Found At Sea

Found At Sea

New Branson museum shares booty of three shipwrecks


Young or not so young, if you ever dreamed of diving to a shipwreck, recovering a handful of gold coins or deploying an ROV to see sights never before seen by human eyes, then Emma Hamilton has a deal for you. She’s the general manager and one of the owners of Shipwrecked Treasure Museum at the Branson Landing, and she can make all of those dreams come true, at least virtually.

The interactive museum, which officially opened earlier this month, showcases the artifacts recovered by Odyssey Marine Exploration from three shipwrecks:

• The SS Republic held a Civil War-era treasure trove of some 14,000 artifacts and 51,000 silver and gold coins valued at $75 million. In the fall of 1865, the ship set out from New York loaded with supplies to rejuvenate the economy in New Orleans after the Civil War, Hamilton explains. After losing a two-day battle with a hurricane, the ship went down approximately 100 miles off the coast of Georgia, creating a time capsule of the era on the ocean floor that would be discovered 140 years later.

• The pirate-era Spanish galleon Tortugas, which sank in 1622 while traveling back to Spain in the same fleet as the Atocha and Santa Margarita, was loaded with priceless treasures from the New World. Discovered near the Florida Keys, the Tortugas is notable for being the first fully robotic deep water recovery in history. More than 17,000 artifacts were recovered, including pieces of eight, Hamilton says.

• And the SS Gairsoppa, a British cargo steamship which was sunk by a German U-boat in 1941 during World War II. More than 90,000 pounds of silver were recovered from the shipwreck, making it the largest deepwater precious metal recovery in history.

“We have over 500 authentic artifacts. They range in date from the Roman Empire all the way through World War II, everything from little, tiny pearls and glass beads to 100 pound bricks of silver and gold and all kinds of other pieces along the way,” Hamilton says. Among them are the original bell, an original porthole and preserved champagne, beer, medicine and perfumes from the Republic; cannonballs from the Tortugas; and silver ingots from the SS Gairsoppa.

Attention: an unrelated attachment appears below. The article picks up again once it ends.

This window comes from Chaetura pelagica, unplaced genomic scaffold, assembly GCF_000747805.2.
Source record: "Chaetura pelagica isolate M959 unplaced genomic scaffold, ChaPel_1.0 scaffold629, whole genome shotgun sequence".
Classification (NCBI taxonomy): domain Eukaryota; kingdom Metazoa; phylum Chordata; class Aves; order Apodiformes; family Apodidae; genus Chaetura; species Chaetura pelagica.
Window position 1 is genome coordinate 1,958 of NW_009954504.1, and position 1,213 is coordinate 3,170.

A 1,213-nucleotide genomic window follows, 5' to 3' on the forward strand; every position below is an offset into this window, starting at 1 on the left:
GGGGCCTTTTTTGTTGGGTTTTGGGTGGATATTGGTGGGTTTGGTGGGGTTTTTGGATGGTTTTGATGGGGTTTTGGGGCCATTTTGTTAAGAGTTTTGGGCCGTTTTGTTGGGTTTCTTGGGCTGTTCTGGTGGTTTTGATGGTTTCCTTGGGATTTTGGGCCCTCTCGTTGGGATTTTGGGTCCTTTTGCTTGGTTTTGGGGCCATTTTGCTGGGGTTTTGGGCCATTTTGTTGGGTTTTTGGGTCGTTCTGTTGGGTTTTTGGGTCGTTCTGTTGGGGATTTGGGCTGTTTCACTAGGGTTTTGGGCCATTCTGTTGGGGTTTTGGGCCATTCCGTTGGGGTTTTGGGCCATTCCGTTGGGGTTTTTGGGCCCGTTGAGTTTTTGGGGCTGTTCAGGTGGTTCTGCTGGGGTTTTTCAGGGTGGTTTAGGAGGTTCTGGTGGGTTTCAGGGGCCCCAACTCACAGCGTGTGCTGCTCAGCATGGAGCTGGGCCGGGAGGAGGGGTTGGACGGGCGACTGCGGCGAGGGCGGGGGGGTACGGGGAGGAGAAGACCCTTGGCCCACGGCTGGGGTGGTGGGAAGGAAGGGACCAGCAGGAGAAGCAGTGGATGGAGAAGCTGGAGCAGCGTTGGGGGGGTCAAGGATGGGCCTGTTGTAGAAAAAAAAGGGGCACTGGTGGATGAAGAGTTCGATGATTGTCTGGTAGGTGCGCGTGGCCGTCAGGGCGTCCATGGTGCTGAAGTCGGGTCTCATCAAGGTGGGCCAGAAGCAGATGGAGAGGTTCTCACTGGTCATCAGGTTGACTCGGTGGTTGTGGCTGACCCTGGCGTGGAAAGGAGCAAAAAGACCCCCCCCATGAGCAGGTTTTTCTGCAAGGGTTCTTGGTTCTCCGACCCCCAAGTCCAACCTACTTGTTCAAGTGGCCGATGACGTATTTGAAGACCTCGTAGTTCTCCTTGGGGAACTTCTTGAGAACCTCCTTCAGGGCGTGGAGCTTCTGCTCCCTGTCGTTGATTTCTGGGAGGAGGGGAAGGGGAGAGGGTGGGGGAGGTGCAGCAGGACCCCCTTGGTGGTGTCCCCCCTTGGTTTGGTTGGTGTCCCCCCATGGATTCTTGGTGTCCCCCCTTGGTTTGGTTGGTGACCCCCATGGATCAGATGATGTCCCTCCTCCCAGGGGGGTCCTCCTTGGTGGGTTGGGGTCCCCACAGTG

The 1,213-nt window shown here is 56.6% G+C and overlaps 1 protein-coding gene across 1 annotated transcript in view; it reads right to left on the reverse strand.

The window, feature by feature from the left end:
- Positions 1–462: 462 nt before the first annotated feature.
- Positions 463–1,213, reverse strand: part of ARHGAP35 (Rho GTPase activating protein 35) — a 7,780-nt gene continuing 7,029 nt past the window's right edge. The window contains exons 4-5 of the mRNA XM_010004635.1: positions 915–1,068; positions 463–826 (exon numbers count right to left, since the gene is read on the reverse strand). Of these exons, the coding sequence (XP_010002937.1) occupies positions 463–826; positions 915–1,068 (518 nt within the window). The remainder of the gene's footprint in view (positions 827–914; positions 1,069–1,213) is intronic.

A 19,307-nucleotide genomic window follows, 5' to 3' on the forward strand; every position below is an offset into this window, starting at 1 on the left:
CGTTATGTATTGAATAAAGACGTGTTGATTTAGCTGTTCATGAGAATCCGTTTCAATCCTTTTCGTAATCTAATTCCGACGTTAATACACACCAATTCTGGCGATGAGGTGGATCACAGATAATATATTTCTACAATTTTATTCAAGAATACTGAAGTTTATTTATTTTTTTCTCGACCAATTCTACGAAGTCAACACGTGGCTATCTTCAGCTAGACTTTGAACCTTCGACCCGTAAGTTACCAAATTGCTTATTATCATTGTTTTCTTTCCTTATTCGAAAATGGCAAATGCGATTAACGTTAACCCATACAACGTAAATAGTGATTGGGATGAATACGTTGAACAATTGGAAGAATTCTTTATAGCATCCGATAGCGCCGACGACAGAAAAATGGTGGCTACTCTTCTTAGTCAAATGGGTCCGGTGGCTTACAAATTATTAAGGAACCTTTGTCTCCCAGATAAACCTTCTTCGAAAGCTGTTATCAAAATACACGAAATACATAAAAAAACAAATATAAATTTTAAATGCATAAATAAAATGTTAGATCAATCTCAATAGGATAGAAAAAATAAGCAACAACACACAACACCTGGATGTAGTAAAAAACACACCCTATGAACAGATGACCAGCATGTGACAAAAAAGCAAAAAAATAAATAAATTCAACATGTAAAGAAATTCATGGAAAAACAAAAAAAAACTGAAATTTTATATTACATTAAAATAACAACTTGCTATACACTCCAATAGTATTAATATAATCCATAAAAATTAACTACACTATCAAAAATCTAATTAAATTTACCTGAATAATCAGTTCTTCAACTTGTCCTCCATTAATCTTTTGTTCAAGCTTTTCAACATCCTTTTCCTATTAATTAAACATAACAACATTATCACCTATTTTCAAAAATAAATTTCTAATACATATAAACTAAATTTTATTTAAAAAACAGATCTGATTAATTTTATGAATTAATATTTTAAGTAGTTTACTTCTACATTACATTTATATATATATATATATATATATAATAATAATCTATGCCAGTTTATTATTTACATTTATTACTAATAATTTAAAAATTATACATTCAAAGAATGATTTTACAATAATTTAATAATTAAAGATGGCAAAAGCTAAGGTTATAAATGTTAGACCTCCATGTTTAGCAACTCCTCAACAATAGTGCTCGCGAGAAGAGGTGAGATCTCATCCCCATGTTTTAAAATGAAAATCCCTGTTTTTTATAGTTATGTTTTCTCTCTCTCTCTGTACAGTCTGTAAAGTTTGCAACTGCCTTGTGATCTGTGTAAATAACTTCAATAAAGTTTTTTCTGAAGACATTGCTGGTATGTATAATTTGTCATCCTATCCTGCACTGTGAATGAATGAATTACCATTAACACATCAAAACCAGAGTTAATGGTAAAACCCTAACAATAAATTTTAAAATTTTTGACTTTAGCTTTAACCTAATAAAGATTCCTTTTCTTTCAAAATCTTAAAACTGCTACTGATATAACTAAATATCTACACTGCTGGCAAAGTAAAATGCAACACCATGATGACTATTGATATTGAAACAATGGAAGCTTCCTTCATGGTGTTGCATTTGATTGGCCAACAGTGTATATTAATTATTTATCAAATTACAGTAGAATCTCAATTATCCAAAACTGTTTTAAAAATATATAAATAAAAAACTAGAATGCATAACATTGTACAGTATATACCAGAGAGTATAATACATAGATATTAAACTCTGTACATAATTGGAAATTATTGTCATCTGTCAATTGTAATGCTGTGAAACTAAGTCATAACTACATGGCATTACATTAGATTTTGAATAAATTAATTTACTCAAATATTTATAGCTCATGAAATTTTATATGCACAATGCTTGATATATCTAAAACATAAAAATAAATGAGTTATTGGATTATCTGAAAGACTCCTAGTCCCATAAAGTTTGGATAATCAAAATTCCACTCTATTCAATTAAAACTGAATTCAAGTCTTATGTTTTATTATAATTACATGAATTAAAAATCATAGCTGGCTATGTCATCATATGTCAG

But Hamilton says it’s not all history. There’s plenty of science and adventure, too, including films made by the Discovery Channel and National Geographic, the chance to attempt to pick up coins from a sandy simulation of the ocean floor using a robotic arm like the ones used by Odyssey Marine Exploration; the virtual experience of a Category 1 hurricane in the hurricane simulator; and a practical opportunity to tie a clove hitch, bowline knots, a figure-of-eight and a round turn in Blackbeard’s Adventure Pirates’ Lair.

“It’s important to us to have every age group connect and learn,” says Hamilton, who has been developing attractions in Branson for the past decade. “So there’s everything from beautiful amphora to navigational tools, beads and pottery, but there’s also a hurricane simulator and lots of different hands-on activities.

“I know my education and appreciation for these artifacts has definitely grown with this project,” she adds. “All of the pieces have such unique histories, it’s encouraged me to learn so much more.”



Shipwrecked Treasure Museum

WHEN — Opens 10 a.m. daily; call for information about the covid-19 shutdown

WHERE — Branson Landing, across from Paula Deen’s Family Kitchen

COST — $9.95 ages 4-17; $24.95 ages 18 & older; $59.95 family pass

INFO — 417-635-5041 or

Categories: Family Friendly